Bond Auction

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Written By
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Written By
Dan Buckley
Dan Buckley is an US-based trader, consultant, and part-time writer with a background in macroeconomics and mathematical finance. He trades and writes about a variety of asset classes, including equities, fixed income, commodities, currencies, and interest rates. As a writer, his goal is to explain trading and finance concepts in levels of detail that could appeal to a range of audiences, from novice traders to those with more experienced backgrounds.

When governments want to raise money, they do so through a bond auction by issuing bills (typically short-term) and bonds (longer term – maturities can reach 30 years or more).

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Bond auctions are a way for the public to invest in sovereign debt and are coordinated via central banks. In the US, Treasury bills (maturity of under one year), notes (1-10 year maturity), and bonds (10+ year maturity) are issued. The US Treasury market’s depth is currently over $20 trillion, or close to 70% of the market capitalization of the US stock market. This makes it the deepest and most liquid bond market in the world, and also largely considered the safest.

The central government must first specify the purpose of the issuance as a legal matter. Oftentimes, an auction is held to plug funding gaps – i.e., a budget deficit/shortfall – but can also be used to finance public projects, such as national infrastructure.

Type Of Bond Issue

When a central bank is considering a new bond issue, it conducts a survey of several banks and other market participants over what type of issue might be most preferred. In large issuances, the government will hold an auction. During this process, multiple underwriters will participate in the bidding process. The government will work with a special bond counsel to get the legal framework and procedural necessities in working order.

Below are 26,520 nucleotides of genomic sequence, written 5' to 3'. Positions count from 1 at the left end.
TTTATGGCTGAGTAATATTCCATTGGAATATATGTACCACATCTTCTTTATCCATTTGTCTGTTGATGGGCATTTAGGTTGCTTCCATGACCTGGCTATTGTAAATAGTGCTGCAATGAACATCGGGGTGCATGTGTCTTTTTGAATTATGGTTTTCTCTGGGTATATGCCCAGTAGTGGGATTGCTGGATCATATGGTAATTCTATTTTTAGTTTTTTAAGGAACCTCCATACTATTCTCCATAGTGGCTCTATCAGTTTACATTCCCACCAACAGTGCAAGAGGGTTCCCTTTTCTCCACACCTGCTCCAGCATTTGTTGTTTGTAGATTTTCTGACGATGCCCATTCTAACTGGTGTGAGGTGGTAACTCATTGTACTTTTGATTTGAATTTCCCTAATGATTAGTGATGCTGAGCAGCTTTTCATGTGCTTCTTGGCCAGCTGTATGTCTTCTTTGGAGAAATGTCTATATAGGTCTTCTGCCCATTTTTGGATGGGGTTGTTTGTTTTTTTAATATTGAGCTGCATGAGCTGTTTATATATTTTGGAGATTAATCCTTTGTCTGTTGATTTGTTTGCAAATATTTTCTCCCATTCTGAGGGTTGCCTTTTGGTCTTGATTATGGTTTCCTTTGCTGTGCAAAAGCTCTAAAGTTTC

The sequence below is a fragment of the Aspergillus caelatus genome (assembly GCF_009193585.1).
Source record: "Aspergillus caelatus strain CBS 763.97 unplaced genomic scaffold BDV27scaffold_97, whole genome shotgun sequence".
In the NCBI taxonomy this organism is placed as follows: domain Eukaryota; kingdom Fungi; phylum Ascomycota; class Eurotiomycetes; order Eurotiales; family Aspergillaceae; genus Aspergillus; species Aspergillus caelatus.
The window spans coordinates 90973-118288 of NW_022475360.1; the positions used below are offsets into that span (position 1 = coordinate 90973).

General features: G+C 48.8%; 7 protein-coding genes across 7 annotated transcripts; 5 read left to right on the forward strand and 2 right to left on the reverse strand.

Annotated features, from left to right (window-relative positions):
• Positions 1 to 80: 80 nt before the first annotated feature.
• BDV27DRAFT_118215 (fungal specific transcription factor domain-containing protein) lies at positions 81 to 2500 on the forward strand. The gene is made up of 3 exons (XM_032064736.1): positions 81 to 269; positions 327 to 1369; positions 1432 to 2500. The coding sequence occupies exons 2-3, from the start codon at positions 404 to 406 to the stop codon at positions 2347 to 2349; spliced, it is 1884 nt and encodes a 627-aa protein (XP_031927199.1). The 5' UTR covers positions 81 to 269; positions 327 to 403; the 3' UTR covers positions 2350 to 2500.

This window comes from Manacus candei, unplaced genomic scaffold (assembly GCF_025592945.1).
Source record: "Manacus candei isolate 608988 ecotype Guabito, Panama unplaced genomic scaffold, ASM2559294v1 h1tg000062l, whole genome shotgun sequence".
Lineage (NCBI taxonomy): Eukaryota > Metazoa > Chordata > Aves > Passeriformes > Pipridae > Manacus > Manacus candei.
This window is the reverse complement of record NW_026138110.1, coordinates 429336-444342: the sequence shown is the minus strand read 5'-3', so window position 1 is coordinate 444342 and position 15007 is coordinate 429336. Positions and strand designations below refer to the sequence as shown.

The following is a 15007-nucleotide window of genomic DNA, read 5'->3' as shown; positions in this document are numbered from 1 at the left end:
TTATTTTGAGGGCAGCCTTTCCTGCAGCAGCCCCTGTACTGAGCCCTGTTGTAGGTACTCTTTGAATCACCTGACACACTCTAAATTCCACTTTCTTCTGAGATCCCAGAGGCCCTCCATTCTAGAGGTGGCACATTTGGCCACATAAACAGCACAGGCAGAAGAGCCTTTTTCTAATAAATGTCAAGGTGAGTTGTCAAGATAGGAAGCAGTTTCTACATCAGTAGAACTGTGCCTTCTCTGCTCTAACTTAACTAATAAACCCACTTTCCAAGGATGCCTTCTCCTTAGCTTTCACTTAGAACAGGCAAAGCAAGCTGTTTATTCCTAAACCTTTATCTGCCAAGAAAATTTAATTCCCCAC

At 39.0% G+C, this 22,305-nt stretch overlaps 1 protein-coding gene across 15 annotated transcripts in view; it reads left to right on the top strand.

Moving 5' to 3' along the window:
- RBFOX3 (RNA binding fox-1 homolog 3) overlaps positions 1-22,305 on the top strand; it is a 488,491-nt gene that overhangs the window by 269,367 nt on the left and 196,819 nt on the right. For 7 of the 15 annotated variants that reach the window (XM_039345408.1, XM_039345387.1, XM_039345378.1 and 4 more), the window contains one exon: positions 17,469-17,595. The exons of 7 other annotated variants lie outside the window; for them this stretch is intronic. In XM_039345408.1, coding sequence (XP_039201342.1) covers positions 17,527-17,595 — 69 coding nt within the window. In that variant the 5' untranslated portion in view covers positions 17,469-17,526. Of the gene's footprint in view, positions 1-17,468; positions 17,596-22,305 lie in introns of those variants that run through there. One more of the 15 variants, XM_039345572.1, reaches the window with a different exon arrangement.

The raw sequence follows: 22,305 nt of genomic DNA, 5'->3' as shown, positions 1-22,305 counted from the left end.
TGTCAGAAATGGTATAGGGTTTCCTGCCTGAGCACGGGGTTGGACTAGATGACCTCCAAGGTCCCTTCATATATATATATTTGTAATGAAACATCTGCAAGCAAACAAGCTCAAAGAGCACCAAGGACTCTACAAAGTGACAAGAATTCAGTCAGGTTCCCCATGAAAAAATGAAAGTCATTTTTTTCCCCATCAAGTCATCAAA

In US Treasury bond auctions – and commonly in others – multiple underwriters will attend a public meeting to submit purchase proposals and an auction occurs before all bonds are distributed.

In the case of a single underwriter, a purchase proposal will be submitted containing information about the principal amount of bonds, the interest rates to be paid on these bonds, the amortisation schedule involving coupon payments, and any prepayment options. Such a proposal is subject to negotiation and approval of final terms.

Closing documents are then submitted to confirm final terms, details, and procedures. The underwriters then wire the funds obtained from the issuance to the paying agent, who allocates the bond securities to the appropriate parties while seeing that the funds are distributed in accordance with the intended use of the bond issue.

Bond Auction: Use for Day Traders

The public is invited to take place in the bond auctions of many developed market countries, including for US Treasuries. The process is run through what are called competitive or non-competitive bids. Competitive bids involve the auction participant specifying a rate, yield, or discount margin that would be acceptable to buy a bond. Non-competitive bids involve a process where the rate, yield, and discount margin are accepted at whatever level the auction dictates.

Developed market bonds are also an important component of risk diversification. US Treasuries of 7+ year durations have correlations of -0.40 to -0.50 with developed market stocks and can be a hedge against a market downturn. The diagram below shows how the correlation between the S&P 500 (as represented by its ETF equivalent SPY) and 20+ year US Treasuries have varied over time.

rolling correlation